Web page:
9. Plasmid Complement of Lactococcus lactis NCDO712 Reveals a Novel Pilus Gene Cluster.

    Science.gov (United States)

    Tarazanova, Mariya; Beerthuyzen, Marke; Siezen, Roland; Fernandez-Gutierrez, Marcela M; de Jong, Anne; van der Meulen, Sjoerd; Kok, Jan; Bachmann, Herwig

    2016-01-01

    Lactococcus lactis MG1363 is an important gram-positive model organism. It is a plasmid-free and phage-cured derivative of strain NCDO712. Plasmid-cured strains facilitate studies on molecular biological aspects, but many properties which make L. lactis an important organism in the dairy industry are plasmid encoded. We sequenced the total DNA of strain NCDO712 and, contrary to earlier reports, revealed that the strain carries 6 rather than 5 plasmids. A new 50-kb plasmid, designated pNZ712, encodes functional nisin immunity (nisCIP) and copper resistance (lcoRSABC). The copper resistance could be used as a marker for the conjugation of pNZ712 to L. lactis MG1614. A genome comparison with the plasmid cured daughter strain MG1363 showed that the number of single nucleotide polymorphisms that accumulated in the laboratory since the strains diverted more than 30 years ago is limited to 11 of which only 5 lead to amino acid changes. The 16-kb plasmid pSH74 was found to contain a novel 8-kb pilus gene cluster spaCB-spaA-srtC1-srtC2, which is predicted to encode a pilin tip protein SpaC, a pilus basal subunit SpaB, and a pilus backbone protein SpaA. The sortases SrtC1/SrtC2 are most likely involved in pilus polymerization while the chromosomally encoded SrtA could act to anchor the pilus to peptidoglycan in the cell wall. Overexpression of the pilus gene cluster from a multi-copy plasmid in L. lactis MG1363 resulted in cell chaining, aggregation, rapid sedimentation and increased conjugation efficiency of the cells. Electron microscopy showed that the over-expression of the pilus gene cluster leads to appendices on the cell surfaces. A deletion of the gene encoding the putative basal protein spaB, by truncating spaCB, led to more pilus-like structures on the cell surface, but cell aggregation and cell chaining were no longer observed. This is consistent with the prediction that spaB is involved in the anchoring of the pili to the cell.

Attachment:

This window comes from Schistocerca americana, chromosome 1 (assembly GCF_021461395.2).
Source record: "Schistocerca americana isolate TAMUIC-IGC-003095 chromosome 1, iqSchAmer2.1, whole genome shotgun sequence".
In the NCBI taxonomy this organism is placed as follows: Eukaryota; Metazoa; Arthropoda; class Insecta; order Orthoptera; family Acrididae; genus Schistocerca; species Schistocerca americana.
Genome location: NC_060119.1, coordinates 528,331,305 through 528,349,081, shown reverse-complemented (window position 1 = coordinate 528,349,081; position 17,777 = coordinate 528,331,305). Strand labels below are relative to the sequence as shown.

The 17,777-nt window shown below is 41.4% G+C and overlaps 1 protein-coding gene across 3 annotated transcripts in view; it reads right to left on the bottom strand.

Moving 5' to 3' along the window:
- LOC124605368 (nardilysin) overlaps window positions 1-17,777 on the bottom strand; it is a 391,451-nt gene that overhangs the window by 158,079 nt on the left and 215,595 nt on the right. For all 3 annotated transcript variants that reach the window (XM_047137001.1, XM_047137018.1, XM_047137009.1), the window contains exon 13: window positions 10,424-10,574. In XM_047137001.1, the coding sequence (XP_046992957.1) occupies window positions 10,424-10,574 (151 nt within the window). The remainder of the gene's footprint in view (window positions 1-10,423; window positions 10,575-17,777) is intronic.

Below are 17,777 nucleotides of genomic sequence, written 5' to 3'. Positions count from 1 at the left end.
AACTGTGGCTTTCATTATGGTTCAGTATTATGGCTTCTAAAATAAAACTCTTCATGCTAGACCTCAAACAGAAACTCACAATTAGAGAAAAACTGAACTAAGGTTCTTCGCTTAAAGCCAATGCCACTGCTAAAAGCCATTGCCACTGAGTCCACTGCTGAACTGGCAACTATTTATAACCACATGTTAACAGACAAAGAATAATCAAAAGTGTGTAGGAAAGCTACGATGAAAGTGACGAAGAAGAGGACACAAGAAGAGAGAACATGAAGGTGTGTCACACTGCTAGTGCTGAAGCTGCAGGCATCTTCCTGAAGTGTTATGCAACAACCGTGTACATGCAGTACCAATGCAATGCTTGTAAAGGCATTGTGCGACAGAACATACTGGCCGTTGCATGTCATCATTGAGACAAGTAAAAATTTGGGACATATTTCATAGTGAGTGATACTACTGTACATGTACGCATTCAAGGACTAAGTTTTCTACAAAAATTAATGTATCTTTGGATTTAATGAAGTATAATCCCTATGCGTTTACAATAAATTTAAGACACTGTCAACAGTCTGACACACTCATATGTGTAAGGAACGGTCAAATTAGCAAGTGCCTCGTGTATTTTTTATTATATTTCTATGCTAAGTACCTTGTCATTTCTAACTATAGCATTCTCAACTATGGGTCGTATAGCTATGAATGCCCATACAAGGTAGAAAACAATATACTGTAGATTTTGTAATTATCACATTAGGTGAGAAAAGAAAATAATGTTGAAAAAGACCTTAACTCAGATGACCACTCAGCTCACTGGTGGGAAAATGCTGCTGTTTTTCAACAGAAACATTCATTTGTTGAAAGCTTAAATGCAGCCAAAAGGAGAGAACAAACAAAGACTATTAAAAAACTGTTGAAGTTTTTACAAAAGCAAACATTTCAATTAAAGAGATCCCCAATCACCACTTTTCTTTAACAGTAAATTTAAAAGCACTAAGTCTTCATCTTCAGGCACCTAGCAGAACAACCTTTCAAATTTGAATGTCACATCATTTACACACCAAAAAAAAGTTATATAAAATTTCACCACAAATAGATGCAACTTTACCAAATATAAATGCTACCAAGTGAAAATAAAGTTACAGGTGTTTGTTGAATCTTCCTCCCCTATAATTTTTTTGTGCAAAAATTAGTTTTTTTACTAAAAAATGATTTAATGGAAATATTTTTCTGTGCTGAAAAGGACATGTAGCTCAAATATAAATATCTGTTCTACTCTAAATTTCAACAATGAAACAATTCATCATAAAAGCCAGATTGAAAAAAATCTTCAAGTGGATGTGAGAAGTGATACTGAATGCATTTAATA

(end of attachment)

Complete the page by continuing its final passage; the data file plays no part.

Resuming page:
10. Plasmid Flux in Escherichia coli ST131 Sublineages, Analyzed by Plasmid Constellation Network (PLACNET), a New Method for Plasmid Reconstruction from Whole Genome Sequences

    Science.gov (United States)

    Garcillán-Barcia, M. Pilar; Mora, Azucena; Blanco, Jorge; Coque, Teresa M.; de la Cruz, Fernando

    2014-01-01

    Bacterial whole genome sequence (WGS) methods are rapidly overtaking classical sequence analysis. Many bacterial sequencing projects focus on mobilome changes, since macroevolutionary events, such as the acquisition or loss of mobile genetic elements, mainly plasmids, play essential roles in adaptive evolution. Existing WGS analysis protocols do not assort contigs between plasmids and the main chromosome, thus hampering full analysis of plasmid sequences. We developed a method (called plasmid constellation networks or PLACNET) that identifies, visualizes and analyzes plasmids in WGS projects by creating a network of contig interactions, thus allowing comprehensive plasmid analysis within WGS datasets. The workflow of the method is based on three types of data: assembly information (including scaffold links and coverage), comparison to reference sequences and plasmid-diagnostic sequence features. The resulting network is pruned by expert analysis, to eliminate confounding data, and implemented in a Cytoscape-based graphic representation. To demonstrate PLACNET sensitivity and efficacy, the plasmidome of the Escherichia coli lineage ST131 was analyzed. ST131 is a globally spread clonal group of extraintestinal pathogenic E. coli (ExPEC), comprising different sublineages with ability to acquire and spread antibiotic resistance and virulence genes via plasmids. Results show that plasmids flux in the evolution of this lineage, which is wide open for plasmid exchange. MOBF12/IncF plasmids were pervasive, adding just by themselves more than 350 protein families to the ST131 pangenome. Nearly 50% of the most frequent γ–proteobacterial plasmid groups were found to be present in our limited sample of ten analyzed ST131 genomes, which represent the main ST131 sublineages. PMID:25522143

  11. Plasmid flux in Escherichia coli ST131 sublineages, analyzed by plasmid constellation network (PLACNET), a new method for plasmid reconstruction from whole genome sequences.

    Science.gov (United States)

    Lanza, Val F; de Toro, María; Garcillán-Barcia, M Pilar; Mora, Azucena; Blanco, Jorge; Coque, Teresa M; de la Cruz, Fernando

    2014-12-01